Chapter 12


The next day being Sunday, the hands were turned up to divisions, and the weather not being favourable, instead of the service, the articles of war were read with all due respect shown to the same, the captain, officers, and crew with their hats off in a mizzling rain. Jack, who had been told by the captain that these articles of war were the rules and regulations of the service, by which the captain, officers, and men were equally bound, listened to them as they were read by the clerk with the greatest attention. He little thought that there were about five hundred orders from the admiralty tacked on to them, which, like the numerous codicils of some wills, contained the most important matter, and to a certain degree make the will nugatory.

Jack listened very attentively, and, as each article was propounded, felt that he was not likely to commit himself in that point, and, although he was rather astonished to find such a positive injunction against swearing, considered quite a dead letter in the ship, he thought that, altogether, he saw his way very clear. But to make certain of it, as soon as the hands had been piped down he begged the clerk to let him have a copy of the articles.

Now the clerk had three, being the allowance of the ship, or at least all that he had in his possession, and made some demur at parting with one; but at last he proposed—“some rascal,” as he said, “having stolen his tooth—brush”—that if Jack would give him one he would give him one of the copies of the articles of war. Jack replied that the one he had in use was very much worn, and that unfortunately he had but one new one, which he could not spare. Thereupon the clerk, who was a very clean personage, and could not bear that his teeth should be dirty, agreed to accept the one in use, as Jack could not part with the other. The exchange was made, and Jack read the articles of war over and over again, till he thought he was fully master of them.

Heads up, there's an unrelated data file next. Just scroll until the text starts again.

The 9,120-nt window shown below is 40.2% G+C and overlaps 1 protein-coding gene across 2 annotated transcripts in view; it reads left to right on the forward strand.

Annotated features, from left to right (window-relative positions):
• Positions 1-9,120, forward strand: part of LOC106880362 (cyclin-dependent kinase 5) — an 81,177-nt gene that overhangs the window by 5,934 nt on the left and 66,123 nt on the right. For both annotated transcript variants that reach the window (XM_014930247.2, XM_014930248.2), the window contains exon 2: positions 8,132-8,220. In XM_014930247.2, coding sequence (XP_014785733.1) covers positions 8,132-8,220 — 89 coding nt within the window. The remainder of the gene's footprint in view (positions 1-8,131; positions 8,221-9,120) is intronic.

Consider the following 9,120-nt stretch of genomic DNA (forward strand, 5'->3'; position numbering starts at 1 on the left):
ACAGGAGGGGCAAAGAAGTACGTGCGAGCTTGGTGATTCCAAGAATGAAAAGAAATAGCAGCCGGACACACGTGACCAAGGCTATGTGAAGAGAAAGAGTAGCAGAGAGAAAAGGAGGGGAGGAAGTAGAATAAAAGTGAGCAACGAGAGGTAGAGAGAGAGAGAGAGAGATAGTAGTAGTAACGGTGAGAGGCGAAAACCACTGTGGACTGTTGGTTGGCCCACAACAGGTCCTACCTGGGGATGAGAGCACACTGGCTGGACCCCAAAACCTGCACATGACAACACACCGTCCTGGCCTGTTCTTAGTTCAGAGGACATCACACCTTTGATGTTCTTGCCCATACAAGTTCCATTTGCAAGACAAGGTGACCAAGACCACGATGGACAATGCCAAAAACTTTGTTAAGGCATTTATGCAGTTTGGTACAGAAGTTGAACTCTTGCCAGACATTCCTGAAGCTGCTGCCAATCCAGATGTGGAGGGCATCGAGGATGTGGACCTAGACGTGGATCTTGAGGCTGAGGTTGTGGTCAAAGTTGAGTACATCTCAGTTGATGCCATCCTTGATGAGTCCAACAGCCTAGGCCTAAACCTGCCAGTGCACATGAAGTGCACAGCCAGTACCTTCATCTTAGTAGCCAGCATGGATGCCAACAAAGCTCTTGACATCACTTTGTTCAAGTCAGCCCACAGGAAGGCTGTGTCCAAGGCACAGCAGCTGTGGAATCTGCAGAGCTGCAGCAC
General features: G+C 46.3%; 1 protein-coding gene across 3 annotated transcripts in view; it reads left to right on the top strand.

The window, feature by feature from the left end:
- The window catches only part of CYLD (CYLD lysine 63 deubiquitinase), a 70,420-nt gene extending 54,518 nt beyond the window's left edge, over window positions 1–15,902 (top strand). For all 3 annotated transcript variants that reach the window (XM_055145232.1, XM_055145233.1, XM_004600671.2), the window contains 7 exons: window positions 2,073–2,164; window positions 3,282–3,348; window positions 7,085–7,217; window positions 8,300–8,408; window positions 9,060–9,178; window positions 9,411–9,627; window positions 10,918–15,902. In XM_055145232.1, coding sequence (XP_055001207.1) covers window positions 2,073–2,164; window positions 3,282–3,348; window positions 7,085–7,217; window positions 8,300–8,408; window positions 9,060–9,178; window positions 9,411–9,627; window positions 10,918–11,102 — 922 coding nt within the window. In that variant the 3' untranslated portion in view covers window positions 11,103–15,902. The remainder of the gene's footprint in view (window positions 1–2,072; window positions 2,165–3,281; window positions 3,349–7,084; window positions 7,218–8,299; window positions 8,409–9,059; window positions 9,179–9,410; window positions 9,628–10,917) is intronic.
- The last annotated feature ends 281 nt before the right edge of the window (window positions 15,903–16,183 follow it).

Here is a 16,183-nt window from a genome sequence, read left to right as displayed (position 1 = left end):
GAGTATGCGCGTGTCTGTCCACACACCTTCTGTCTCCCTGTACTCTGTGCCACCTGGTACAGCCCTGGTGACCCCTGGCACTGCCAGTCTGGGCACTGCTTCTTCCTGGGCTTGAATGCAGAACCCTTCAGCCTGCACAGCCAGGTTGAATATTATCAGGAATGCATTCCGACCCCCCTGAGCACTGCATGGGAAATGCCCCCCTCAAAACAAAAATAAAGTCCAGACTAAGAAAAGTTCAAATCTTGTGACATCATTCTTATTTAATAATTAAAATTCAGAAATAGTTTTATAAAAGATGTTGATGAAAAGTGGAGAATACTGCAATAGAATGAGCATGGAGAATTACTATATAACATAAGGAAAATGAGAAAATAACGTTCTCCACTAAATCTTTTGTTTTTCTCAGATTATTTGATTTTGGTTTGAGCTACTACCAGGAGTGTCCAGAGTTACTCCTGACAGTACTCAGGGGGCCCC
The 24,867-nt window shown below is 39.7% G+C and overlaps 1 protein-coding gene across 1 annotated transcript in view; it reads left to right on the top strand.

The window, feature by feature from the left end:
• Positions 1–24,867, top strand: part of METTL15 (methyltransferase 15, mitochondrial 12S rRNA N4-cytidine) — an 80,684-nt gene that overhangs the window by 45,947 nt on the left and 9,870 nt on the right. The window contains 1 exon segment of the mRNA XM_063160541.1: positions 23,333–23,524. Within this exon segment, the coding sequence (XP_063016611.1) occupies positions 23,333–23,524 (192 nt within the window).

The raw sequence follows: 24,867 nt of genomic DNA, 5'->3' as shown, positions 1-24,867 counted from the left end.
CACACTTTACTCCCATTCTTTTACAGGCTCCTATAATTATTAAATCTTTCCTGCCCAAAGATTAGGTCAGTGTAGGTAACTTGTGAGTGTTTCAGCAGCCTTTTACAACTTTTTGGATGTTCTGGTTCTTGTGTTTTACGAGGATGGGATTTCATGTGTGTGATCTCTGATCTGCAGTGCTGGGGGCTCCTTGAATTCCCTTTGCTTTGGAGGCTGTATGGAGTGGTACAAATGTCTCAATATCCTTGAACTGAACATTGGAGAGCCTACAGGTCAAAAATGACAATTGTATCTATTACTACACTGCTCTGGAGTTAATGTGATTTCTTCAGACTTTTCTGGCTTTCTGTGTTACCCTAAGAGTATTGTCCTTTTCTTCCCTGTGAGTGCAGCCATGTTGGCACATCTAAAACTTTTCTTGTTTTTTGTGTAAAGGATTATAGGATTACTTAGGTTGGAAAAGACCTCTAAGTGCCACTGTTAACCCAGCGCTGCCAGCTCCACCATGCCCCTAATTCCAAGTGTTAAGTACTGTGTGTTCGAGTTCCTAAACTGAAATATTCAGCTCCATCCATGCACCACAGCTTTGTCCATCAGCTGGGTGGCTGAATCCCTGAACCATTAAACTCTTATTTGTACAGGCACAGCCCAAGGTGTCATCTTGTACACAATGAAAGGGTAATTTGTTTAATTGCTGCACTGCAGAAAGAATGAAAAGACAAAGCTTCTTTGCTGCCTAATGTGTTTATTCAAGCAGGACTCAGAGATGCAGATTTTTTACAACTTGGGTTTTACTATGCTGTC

“Now,” says Jack, “I know what I am to do, and what I am to expect, and these articles of war I will carry in my pocket as long as I’m in the service; that is to say, if they last so long; and, provided they do not, I am able to replace them with another old toothbrush, which appears to be the value attached to them.”

The Harpy remained a fortnight in Gibraltar Bay, and Jack had occasionally a run on shore, and Mr. Asper invariably went with him to keep him out of mischief; that is to say, he allowed him to throw his money on nobody more worthless than himself.

One morning Jack went down in the berth, and found young Gossett blubbering.

“What’s the matter, my dear Mr. Gossett?” inquired Jack, who was just as polite to the youngster as he was to anybody else.

“Vigors has been thrashing me with a rope’s end,” replied Gossett, rubbing his arm and shoulders.

“What for?” inquired Jack.

“Because he says the service is going to hell—(I’m sure it’s no fault of mine)—and that now all subordination is destroyed, and that upstarts join the ship who, because they have a five—pound note in their pocket, are allowed to do just as they please. He said he was determined to uphold the service, and then he knocked me down—and when I got up again he told me that I could stand a little more—and then he took out his colt, and said he was determined to ride the high horse —and that there should be no Equality Jack in future.”

“Well,” replied Jack.

“And then he colted me for half an hour, and that’s all.”

  By PanEris using Melati.

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